LauraH said…
Must admit I stopped opening the emails after day 4. Just didn't have the energy or the interest, too busy with other stuff. I've saved them, might take a look in March....maybe?

Luckily I have a trip to BC coming up in early April so that has helped boost me over the winter hump:-)

I daren't read that cookie recipe too closely, currently to get off a chocolate kick.
LauraH said…
"currently trying to get off a chocolate kick"
Unknown said…
Ha, ha LauraH! Trying to get off a chocolate kick! I am trying to get off sugar, personally. I didn't participate in the challenge. NYT sends too much email if you give them your address. Montreal ladies, it's Nuit Blanche weekend. A cure for the winter doldrums, perhaps? -Lily
The only cookies I make are savoury ones with parmesan and other cheeses. No, they are no less caloric than the sweet kind.

I have a big job to finish so definitely not going out late - I'm very much a morning person in terms of getting work done. But remember that Montréal en lumière involves many daytime and early evening activities as well.
In the same vein, the NYT had an article about falls: very useful but a bit too much one size fits all in my opinion: https://www.nytimes.com/2019/02/25/well/live/falls-can-kill-you-heres-how-to-minimize-the-risk.html In my little flat, bright lights on 24/7 would mean insomnia - which would multiply the risk of clumsiness and falls.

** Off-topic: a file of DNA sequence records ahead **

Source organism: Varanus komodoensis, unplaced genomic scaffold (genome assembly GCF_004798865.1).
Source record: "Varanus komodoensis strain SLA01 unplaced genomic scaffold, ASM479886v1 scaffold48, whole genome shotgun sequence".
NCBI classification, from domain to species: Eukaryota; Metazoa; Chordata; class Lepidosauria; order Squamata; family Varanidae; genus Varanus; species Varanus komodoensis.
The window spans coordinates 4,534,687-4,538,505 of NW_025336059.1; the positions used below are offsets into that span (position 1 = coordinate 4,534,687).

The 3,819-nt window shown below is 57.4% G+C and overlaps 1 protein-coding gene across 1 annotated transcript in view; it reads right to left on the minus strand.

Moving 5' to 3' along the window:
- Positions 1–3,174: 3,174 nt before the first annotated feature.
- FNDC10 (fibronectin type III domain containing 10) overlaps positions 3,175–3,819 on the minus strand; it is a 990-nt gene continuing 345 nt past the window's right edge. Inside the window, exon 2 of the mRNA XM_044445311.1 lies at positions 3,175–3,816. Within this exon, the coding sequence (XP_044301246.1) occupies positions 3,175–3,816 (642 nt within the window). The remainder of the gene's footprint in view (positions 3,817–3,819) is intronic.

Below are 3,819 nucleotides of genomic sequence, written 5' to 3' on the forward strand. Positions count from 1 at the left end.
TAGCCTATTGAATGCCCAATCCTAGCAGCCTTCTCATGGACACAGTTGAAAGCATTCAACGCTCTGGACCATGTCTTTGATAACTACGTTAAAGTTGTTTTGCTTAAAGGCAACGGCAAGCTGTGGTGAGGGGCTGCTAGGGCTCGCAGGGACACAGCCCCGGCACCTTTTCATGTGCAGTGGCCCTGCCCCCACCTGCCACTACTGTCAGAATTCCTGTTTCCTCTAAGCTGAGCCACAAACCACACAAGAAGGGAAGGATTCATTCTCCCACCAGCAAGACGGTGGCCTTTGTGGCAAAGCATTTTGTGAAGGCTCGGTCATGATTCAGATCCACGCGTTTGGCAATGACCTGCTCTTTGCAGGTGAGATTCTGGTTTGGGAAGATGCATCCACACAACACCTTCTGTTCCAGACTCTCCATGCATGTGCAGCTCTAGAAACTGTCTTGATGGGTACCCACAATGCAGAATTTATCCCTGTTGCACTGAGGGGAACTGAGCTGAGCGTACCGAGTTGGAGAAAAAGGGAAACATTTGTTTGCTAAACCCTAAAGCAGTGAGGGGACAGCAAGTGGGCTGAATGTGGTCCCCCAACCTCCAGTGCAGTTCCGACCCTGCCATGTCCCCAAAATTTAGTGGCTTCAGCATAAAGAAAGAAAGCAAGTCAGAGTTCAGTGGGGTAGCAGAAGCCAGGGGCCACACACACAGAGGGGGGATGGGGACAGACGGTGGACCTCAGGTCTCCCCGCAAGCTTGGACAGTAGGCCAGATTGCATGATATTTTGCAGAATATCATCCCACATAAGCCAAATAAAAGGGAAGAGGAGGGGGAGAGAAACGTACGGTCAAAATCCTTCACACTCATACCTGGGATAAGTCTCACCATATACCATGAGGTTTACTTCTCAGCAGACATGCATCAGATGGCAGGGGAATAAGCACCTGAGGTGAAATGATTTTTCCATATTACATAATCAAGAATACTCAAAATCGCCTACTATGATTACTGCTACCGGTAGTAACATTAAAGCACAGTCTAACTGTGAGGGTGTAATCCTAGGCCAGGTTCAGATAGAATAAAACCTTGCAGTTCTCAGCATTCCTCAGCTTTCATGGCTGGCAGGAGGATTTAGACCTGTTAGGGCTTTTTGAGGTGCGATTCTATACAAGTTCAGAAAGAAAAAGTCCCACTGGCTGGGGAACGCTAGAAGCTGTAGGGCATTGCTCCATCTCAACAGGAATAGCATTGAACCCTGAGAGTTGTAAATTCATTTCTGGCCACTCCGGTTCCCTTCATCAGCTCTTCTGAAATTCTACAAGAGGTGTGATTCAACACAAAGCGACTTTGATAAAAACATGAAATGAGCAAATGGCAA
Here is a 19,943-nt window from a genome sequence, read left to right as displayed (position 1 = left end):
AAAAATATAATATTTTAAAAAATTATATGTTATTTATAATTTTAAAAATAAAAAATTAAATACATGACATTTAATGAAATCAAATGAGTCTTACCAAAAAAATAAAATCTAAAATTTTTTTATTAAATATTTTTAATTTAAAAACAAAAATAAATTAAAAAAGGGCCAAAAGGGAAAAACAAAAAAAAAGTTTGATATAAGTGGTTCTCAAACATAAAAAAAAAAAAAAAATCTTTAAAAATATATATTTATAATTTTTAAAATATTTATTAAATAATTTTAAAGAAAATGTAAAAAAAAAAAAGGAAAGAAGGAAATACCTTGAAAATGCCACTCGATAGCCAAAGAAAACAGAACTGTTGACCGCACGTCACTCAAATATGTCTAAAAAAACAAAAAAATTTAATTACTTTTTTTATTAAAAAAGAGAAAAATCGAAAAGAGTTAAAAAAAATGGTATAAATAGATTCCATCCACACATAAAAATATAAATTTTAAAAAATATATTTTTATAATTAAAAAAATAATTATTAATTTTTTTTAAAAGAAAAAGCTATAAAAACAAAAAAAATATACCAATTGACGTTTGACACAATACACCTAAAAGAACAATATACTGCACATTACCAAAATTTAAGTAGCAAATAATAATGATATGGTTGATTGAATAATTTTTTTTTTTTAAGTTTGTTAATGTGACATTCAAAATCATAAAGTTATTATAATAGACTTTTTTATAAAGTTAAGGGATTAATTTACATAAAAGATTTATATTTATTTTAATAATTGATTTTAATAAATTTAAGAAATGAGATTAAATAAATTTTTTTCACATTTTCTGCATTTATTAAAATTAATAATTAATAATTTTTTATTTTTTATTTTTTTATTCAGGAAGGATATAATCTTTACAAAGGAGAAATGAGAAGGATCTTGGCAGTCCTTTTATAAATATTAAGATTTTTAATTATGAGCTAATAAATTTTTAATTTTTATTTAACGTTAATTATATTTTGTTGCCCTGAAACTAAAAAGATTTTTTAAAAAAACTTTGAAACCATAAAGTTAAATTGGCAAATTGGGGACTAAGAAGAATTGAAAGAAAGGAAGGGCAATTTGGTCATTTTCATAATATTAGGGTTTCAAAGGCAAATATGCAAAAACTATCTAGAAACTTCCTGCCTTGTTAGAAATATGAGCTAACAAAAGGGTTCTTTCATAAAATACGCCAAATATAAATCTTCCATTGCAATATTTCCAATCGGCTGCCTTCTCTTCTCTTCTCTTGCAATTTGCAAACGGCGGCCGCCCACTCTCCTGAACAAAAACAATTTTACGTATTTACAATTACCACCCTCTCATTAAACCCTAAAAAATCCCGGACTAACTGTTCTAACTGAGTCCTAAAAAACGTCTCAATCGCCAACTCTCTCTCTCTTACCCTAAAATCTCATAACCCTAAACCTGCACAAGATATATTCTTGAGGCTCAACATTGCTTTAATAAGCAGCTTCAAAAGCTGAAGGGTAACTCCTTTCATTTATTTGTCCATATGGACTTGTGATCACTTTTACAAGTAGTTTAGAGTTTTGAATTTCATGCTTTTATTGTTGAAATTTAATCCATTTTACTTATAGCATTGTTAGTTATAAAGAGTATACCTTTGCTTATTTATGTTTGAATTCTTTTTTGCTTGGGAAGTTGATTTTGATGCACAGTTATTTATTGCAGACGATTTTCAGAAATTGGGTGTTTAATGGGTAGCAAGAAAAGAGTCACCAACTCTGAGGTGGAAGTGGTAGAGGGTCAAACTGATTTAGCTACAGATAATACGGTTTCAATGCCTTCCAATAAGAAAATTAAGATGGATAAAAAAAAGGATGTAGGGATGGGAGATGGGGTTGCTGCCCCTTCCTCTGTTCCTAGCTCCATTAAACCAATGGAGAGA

I think grab bars in showers should be mandatory everywhere, which would also remove the stigma.
Stephanie Watt said…
Thank you for making me aware of the NYT wellness challenge. I enjoyed it. The standing on one leg, with eyes closed,while brushing teeth is basically impossible, but I think about it and keep trying every now and then. Their suggestion to make a date with your SO or a friend prompted me to invite my husband to the zo when i probably wouldn't have thought to do that without the suggestion. Also, I haven't received any other email from NYT,just from the program I signed up for. Thanks, Stephanie
Roberta said…
Made your Oatmeal Cookie recipe this afternoon. Both my husband and I loved them. Absolutely scrumptious, beautifully crispy on the edges and soft in the center. Thank you for sharing. We had light snowfall all day so what a wonderful way to celebrate late winter.
Duchesse said…
Stephanie: Thanks for your take; I too received no additional e-mail. Like you, I appreciated the reminders about wellness, as opposed to the merely fitness.